The recently exposed case of an exploited child labourer called, Tayabba in the city of Islamabad in Pakistan reveals a dark side today’s modern world. Tayabba was not only enslaved and abandoned by her real parents, but found herself mistreated and tortured by her masters (an Additional Judge of the Pakistani Court and his wife), narrating another story of child slavery in a region where children find themselves the most vulnerable. In the aftermath of cases like that of Tayabba, the long awaited enactment of “National Commission on the Rights of Children Bill"(NCRC Bill) by the National Assembly of Pakistan on the 1st of February 2017, comes as a potential refuge for the children of Pakistan, a country that has been ranked third in the world for having the largest children’s workforce by the International Labour Organization (ILO).
The much needed Bill aims to set up an independent Commission in order to evaluate, safeguard and promote the rights of the child. The Commission will have the powers to monitor and protect children’s rights across the country in order to ensure minimum standards are fulfilled, in light of constitutional and international obligations such as ILO Conventions 138 and 182. It also aims to advocate for policy and systemic improvements for children engaged in the worst forms of labour and children that are victims of trafficking, abuse, violence; along with proposing new legislations to promote the best interests of children.
The Ministry of Human Rights Director, General Hassan Mangi suggested that the Commission may also have a role in providing shelter to children who have faced abuse or if their rights have been violated. The NCRC Bill which was passed along with six other bills in the National Assembly, is however facing criticism by the opposition parties such as Pakistan People’s Party, Pakistan Tehreek-e-Insaf, Awami National Party, Muttahida Quami Movement and Jamaat-e-Islami Pakistan. The opposition’s reservation over the bill concerns the employment age limit which has been reduced from 16 to 14. The opposition also stressed upon the lack of consensus in passing the bill and said that it should be sent back to the Standing Committee for review as it does not address the real issues related to violations of child rights but creates more problems . The Minister of Human Rights, Kamran Michael has assured that “the government would take into consideration the positive suggestions of the opposition to build a stronger framework for children’s protection.”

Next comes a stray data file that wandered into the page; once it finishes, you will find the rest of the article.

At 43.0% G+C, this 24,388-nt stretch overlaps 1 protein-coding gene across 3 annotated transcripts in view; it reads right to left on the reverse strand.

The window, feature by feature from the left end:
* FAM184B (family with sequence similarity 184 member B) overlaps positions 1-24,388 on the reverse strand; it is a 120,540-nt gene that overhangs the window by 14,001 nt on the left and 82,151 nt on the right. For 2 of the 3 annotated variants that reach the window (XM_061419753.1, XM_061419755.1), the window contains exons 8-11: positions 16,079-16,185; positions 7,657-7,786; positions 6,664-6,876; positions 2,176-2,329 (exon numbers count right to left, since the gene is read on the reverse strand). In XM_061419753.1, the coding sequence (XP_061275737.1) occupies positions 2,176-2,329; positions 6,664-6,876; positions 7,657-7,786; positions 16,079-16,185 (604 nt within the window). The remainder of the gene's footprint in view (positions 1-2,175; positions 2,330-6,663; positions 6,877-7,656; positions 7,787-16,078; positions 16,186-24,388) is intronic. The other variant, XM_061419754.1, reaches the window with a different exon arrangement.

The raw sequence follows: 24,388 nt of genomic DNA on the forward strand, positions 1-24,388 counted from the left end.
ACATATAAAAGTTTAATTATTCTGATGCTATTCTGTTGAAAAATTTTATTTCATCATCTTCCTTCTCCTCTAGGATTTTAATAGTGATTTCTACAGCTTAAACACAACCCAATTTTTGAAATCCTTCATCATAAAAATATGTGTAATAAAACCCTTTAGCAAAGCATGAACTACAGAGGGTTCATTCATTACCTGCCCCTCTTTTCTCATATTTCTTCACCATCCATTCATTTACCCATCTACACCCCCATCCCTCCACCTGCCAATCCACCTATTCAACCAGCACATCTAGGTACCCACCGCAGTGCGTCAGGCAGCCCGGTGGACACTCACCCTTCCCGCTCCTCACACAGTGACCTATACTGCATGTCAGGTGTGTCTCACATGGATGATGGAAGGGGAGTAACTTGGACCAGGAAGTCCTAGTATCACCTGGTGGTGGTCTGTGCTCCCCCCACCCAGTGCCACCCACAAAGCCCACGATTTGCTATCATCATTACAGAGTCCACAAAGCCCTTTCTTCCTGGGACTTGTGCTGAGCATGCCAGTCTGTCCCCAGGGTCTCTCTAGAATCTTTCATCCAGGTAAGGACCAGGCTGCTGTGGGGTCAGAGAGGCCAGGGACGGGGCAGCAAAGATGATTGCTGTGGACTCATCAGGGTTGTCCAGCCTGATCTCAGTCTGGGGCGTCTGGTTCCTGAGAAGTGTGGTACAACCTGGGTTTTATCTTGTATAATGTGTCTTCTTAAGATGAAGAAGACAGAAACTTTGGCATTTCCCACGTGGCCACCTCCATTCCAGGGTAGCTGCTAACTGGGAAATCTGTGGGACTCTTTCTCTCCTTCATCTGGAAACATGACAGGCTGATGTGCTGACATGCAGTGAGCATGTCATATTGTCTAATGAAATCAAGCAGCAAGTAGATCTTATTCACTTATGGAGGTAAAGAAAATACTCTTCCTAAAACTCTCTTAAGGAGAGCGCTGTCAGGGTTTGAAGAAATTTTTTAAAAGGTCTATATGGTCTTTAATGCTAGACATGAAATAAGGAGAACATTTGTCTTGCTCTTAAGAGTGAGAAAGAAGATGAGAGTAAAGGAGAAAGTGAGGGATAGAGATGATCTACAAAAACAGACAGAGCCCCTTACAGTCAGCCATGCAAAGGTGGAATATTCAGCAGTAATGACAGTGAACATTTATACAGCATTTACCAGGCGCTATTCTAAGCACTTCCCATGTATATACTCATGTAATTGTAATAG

Irrespective of the criticism and the loopholes, the bill comes as a ray of hope and a major intervention from the state which is bound to protect its subjects, including the children, against all potential dangers.
The enactment of the much awaited Bill is an outcome of the joint efforts by activists, lawmakers, and advocates of children’s rights including Global March along with its local partner, GODH Lahore, who have been working tirelessly to advocate for an institution such as the National Commission on the Rights of the Child that can ensure holistic protection and promotion of rights of the children of Pakistan.
The credit for introduction of the enactment of the Bill also goes to the honourable Members of Parliament and Members of Legislative Assembly of Pakistan, such as Mr. Shehryar Afridi, Ms. Saba Sadiq, Ms. Lubna Faisal and Ms. Aliya Aftab, with whom GODH and Global March have been engaging on some of the most pressing issues concerning children, through continued engagements along with Global March’s initiative, Parliamentarians Without Borders for Children’s Rights.
The promise and the commitment showed by these Parliamentarians to work for the betterment of children is today reflected in the enactment on the pending Bill which has finally found its place in the National Assembly for healthy debating and deliberations for improvement.
Global March Against Child Labour has always promoted democratic processes for restoring justice to children and has always stood by such mechanisms , believing in the responsibility of the state to protect its children, by effectively implementing the existing laws, strengthening law enforcement agencies and introducing new and dynamic policies that can create a child-friendly nation in all ways possible.
Since last 19 years, Global March and its partners are doing their bit so that every child can enjoy its fundamental human rights. Are you with us in this fight?